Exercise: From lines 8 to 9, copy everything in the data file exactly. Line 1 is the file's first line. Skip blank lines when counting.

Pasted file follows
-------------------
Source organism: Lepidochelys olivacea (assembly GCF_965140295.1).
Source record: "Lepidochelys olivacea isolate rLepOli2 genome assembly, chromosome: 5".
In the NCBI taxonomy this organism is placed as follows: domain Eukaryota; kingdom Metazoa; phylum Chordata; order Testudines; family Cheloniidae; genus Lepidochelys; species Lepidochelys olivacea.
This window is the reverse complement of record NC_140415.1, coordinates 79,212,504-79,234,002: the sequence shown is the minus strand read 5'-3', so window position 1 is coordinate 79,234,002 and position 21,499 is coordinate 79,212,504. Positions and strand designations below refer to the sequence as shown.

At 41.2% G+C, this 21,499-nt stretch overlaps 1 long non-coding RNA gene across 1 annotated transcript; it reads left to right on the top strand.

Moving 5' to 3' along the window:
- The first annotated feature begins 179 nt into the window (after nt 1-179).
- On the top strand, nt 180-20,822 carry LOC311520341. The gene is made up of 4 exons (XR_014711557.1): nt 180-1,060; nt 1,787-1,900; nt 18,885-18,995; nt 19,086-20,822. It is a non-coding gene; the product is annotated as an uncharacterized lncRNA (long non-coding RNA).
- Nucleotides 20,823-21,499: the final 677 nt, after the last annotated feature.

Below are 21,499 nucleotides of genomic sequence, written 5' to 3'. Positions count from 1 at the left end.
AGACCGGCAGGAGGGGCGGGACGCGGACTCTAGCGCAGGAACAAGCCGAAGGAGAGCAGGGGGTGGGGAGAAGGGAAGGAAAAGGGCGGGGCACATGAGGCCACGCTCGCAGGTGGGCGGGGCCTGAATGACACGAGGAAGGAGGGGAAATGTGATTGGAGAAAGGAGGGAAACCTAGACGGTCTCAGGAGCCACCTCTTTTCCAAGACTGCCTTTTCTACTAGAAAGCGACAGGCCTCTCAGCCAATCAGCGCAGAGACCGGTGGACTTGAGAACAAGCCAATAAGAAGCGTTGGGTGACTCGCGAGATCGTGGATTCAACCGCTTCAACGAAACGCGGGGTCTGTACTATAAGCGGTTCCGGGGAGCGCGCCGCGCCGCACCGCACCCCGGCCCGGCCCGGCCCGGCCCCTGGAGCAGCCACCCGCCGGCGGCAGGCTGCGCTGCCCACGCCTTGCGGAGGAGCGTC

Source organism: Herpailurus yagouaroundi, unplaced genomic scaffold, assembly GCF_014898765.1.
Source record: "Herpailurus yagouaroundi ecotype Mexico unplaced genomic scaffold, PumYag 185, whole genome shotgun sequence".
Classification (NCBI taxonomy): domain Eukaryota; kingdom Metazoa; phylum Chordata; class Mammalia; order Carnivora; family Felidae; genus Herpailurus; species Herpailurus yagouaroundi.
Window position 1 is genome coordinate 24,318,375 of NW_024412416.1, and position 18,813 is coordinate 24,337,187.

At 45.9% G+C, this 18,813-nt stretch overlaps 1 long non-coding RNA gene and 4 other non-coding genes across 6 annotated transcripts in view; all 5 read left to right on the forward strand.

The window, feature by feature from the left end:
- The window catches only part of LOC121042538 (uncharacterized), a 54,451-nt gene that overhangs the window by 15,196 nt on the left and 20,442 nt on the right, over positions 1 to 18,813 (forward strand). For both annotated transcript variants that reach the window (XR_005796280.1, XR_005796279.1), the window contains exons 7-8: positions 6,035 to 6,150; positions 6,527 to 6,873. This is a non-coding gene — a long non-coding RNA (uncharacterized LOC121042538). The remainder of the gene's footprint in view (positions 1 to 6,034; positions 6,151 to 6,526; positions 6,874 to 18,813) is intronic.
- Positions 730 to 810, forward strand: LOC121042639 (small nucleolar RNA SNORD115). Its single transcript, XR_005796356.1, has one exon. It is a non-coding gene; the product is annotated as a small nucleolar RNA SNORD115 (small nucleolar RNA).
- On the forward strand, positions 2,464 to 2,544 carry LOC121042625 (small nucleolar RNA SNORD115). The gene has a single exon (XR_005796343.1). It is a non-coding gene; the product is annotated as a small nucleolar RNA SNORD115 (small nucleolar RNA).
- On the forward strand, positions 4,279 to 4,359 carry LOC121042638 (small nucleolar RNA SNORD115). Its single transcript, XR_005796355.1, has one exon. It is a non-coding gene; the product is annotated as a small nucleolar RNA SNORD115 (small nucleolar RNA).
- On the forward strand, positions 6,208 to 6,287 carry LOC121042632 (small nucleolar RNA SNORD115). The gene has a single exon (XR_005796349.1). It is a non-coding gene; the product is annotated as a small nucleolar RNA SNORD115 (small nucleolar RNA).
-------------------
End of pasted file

- On the top strand, nt 180-20,822 carry LOC311520341. The gene is made up of 4 exons (XR_014711557.1): nt 180-1,060; nt 1,787-1,900; nt 18,885-18,995; nt 19,086-20,822. It is a non-coding gene; the product is annotated as an uncharacterized lncRNA (long non-coding RNA).
- Nucleotides 20,823-21,499: the final 677 nt, after the last annotated feature.